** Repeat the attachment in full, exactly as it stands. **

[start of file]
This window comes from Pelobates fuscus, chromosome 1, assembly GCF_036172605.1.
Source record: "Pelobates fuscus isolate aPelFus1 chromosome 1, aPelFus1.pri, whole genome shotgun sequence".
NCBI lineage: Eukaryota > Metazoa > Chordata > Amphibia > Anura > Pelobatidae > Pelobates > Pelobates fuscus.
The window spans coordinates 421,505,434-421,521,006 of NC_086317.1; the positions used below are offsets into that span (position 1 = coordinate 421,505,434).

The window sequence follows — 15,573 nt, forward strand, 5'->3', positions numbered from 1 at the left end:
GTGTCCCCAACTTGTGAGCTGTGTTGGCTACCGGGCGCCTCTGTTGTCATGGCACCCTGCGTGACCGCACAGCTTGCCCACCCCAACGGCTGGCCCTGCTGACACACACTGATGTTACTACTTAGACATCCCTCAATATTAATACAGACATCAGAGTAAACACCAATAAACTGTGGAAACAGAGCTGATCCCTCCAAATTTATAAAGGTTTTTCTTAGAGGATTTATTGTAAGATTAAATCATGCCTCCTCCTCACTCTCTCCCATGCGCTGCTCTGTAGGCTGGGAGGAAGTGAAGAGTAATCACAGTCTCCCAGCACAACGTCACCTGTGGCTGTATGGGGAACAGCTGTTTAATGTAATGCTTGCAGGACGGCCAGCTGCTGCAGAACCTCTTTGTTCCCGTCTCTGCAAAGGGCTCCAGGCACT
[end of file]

This window comes from Pelobates fuscus, chromosome 1, assembly GCF_036172605.1.
Source record: "Pelobates fuscus isolate aPelFus1 chromosome 1, aPelFus1.pri, whole genome shotgun sequence".
NCBI lineage: Eukaryota > Metazoa > Chordata > Amphibia > Anura > Pelobatidae > Pelobates > Pelobates fuscus.
The window spans coordinates 421,505,434-421,521,006 of NC_086317.1; the positions used below are offsets into that span (position 1 = coordinate 421,505,434).

The window sequence follows — 15,573 nt, forward strand, 5'->3', positions numbered from 1 at the left end:
GTGTCCCCAACTTGTGAGCTGTGTTGGCTACCGGGCGCCTCTGTTGTCATGGCACCCTGCGTGACCGCACAGCTTGCCCACCCCAACGGCTGGCCCTGCTGACACACACTGATGTTACTACTTAGACATCCCTCAATATTAATACAGACATCAGAGTAAACACCAATAAACTGTGGAAACAGAGCTGATCCCTCCAAATTTATAAAGGTTTTTCTTAGAGGATTTATTGTAAGATTAAATCATGCCTCCTCCTCACTCTCTCCCATGCGCTGCTCTGTAGGCTGGGAGGAAGTGAAGAGTAATCACAGTCTCCCAGCACAACGTCACCTGTGGCTGTATGGGGAACAGCTGTTTAATGTAATGCTTGCAGGACGGCCAGCTGCTGCAGAACCTCTTTGTTCCCGTCTCTGCAAAGGGCTCCAGGCACT